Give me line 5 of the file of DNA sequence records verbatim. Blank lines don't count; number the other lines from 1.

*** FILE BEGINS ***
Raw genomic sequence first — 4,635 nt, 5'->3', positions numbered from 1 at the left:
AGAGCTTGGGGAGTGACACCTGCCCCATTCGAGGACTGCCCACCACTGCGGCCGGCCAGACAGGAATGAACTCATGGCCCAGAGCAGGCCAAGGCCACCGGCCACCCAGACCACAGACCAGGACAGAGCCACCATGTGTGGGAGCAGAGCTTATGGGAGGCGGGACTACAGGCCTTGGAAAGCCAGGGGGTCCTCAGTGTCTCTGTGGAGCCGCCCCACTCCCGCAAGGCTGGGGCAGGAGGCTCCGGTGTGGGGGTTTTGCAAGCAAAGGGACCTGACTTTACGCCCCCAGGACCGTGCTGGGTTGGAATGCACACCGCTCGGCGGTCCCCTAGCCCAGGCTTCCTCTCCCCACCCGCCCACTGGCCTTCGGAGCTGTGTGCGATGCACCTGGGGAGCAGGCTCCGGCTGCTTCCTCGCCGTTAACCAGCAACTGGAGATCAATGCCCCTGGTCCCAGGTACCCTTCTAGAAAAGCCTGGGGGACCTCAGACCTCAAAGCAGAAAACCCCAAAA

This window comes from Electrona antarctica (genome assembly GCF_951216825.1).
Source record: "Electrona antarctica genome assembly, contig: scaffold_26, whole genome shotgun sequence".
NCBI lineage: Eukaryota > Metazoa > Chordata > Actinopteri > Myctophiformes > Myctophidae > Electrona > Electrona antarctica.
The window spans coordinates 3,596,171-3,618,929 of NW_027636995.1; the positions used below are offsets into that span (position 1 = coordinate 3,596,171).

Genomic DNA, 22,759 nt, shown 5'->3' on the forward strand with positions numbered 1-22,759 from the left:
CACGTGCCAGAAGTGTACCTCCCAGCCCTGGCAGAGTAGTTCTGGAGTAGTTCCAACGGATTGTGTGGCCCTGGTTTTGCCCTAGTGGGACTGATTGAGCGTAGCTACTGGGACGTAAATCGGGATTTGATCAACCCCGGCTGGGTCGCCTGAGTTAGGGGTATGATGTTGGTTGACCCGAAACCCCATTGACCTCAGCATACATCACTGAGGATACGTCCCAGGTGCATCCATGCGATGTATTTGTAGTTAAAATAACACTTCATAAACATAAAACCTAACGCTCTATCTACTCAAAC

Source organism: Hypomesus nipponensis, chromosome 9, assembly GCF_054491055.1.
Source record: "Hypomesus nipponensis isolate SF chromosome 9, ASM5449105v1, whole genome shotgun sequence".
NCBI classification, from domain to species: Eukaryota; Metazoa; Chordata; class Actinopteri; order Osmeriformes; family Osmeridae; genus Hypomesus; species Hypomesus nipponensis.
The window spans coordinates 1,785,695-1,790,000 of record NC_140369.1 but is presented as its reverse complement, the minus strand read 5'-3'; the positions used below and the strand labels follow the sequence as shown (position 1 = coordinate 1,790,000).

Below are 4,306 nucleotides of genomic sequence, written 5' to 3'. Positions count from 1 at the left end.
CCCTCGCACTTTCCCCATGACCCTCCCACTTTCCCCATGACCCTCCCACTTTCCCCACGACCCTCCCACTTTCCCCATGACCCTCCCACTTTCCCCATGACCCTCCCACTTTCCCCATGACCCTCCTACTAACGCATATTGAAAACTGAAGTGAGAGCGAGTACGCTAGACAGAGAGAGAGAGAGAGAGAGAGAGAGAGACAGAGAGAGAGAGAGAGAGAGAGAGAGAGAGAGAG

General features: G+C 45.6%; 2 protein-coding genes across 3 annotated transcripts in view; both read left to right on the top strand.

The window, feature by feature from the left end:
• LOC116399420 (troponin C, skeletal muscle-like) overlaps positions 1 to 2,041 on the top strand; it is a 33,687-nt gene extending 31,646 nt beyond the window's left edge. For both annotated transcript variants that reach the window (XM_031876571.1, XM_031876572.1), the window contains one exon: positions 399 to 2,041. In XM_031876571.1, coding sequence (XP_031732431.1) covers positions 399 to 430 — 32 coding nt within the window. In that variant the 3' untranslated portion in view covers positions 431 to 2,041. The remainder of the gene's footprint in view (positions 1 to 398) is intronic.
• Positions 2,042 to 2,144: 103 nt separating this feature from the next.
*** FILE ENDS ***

NCBI lineage: Eukaryota > Metazoa > Chordata > Actinopteri > Myctophiformes > Myctophidae > Electrona > Electrona antarctica.